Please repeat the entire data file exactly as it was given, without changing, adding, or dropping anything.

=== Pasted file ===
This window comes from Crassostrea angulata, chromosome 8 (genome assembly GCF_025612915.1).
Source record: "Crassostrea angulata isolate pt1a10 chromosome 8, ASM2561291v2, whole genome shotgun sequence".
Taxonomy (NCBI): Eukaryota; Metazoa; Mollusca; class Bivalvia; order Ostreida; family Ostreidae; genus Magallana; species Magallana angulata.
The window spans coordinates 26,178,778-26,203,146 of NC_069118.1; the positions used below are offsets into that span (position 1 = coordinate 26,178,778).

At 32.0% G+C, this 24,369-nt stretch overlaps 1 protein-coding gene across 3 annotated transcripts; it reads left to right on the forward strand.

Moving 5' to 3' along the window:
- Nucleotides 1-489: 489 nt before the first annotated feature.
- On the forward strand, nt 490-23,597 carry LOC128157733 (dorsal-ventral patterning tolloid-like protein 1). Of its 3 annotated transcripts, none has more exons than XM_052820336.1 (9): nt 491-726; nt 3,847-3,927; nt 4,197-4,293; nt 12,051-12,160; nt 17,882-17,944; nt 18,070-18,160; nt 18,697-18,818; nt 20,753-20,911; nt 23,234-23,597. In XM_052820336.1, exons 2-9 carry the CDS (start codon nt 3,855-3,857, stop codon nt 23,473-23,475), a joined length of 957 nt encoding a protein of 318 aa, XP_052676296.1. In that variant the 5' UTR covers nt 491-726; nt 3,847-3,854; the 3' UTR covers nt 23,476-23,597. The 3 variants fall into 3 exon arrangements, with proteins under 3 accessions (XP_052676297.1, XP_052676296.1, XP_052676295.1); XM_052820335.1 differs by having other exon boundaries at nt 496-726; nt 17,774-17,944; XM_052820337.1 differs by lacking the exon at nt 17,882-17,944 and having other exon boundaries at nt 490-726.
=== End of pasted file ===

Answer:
This window comes from Crassostrea angulata, chromosome 8 (genome assembly GCF_025612915.1).
Source record: "Crassostrea angulata isolate pt1a10 chromosome 8, ASM2561291v2, whole genome shotgun sequence".
Taxonomy (NCBI): Eukaryota; Metazoa; Mollusca; class Bivalvia; order Ostreida; family Ostreidae; genus Magallana; species Magallana angulata.
The window spans coordinates 26,178,778-26,203,146 of NC_069118.1; the positions used below are offsets into that span (position 1 = coordinate 26,178,778).

At 32.0% G+C, this 24,369-nt stretch overlaps 1 protein-coding gene across 3 annotated transcripts; it reads left to right on the forward strand.

Moving 5' to 3' along the window:
- Nucleotides 1-489: 489 nt before the first annotated feature.
- On the forward strand, nt 490-23,597 carry LOC128157733 (dorsal-ventral patterning tolloid-like protein 1). Of its 3 annotated transcripts, none has more exons than XM_052820336.1 (9): nt 491-726; nt 3,847-3,927; nt 4,197-4,293; nt 12,051-12,160; nt 17,882-17,944; nt 18,070-18,160; nt 18,697-18,818; nt 20,753-20,911; nt 23,234-23,597. In XM_052820336.1, exons 2-9 carry the CDS (start codon nt 3,855-3,857, stop codon nt 23,473-23,475), a joined length of 957 nt encoding a protein of 318 aa, XP_052676296.1. In that variant the 5' UTR covers nt 491-726; nt 3,847-3,854; the 3' UTR covers nt 23,476-23,597. The 3 variants fall into 3 exon arrangements, with proteins under 3 accessions (XP_052676297.1, XP_052676296.1, XP_052676295.1); XM_052820335.1 differs by having other exon boundaries at nt 496-726; nt 17,774-17,944; XM_052820337.1 differs by lacking the exon at nt 17,882-17,944 and having other exon boundaries at nt 490-726.